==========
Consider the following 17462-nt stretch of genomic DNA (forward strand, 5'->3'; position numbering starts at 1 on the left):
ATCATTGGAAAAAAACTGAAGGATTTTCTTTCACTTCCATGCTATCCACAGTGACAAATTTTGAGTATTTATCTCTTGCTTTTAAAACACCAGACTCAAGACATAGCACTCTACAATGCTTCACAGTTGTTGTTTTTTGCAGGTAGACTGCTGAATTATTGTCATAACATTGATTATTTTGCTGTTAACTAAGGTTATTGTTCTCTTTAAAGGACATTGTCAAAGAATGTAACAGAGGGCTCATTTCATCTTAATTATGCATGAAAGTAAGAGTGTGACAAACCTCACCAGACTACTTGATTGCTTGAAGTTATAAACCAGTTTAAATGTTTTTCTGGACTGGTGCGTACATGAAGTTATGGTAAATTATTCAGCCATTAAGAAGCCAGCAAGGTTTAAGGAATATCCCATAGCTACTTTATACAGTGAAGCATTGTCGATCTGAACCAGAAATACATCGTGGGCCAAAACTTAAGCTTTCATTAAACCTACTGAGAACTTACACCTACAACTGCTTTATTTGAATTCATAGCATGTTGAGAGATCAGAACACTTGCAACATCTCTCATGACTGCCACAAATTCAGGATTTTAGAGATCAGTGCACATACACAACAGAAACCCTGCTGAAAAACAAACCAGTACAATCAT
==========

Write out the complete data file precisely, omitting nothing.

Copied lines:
Consider the following 17462-nt stretch of genomic DNA (forward strand, 5'->3'; position numbering starts at 1 on the left):
ATCATTGGAAAAAAACTGAAGGATTTTCTTTCACTTCCATGCTATCCACAGTGACAAATTTTGAGTATTTATCTCTTGCTTTTAAAACACCAGACTCAAGACATAGCACTCTACAATGCTTCACAGTTGTTGTTTTTTGCAGGTAGACTGCTGAATTATTGTCATAACATTGATTATTTTGCTGTTAACTAAGGTTATTGTTCTCTTTAAAGGACATTGTCAAAGAATGTAACAGAGGGCTCATTTCATCTTAATTATGCATGAAAGTAAGAGTGTGACAAACCTCACCAGACTACTTGATTGCTTGAAGTTATAAACCAGTTTAAATGTTTTTCTGGACTGGTGCGTACATGAAGTTATGGTAAATTATTCAGCCATTAAGAAGCCAGCAAGGTTTAAGGAATATCCCATAGCTACTTTATACAGTGAAGCATTGTCGATCTGAACCAGAAATACATCGTGGGCCAAAACTTAAGCTTTCATTAAACCTACTGAGAACTTACACCTACAACTGCTTTATTTGAATTCATAGCATGTTGAGAGATCAGAACACTTGCAACATCTCTCATGACTGCCACAAATTCAGGATTTTAGAGATCAGTGCACATACACAACAGAAACCCTGCTGAAAAACAAACCAGTACAATCAT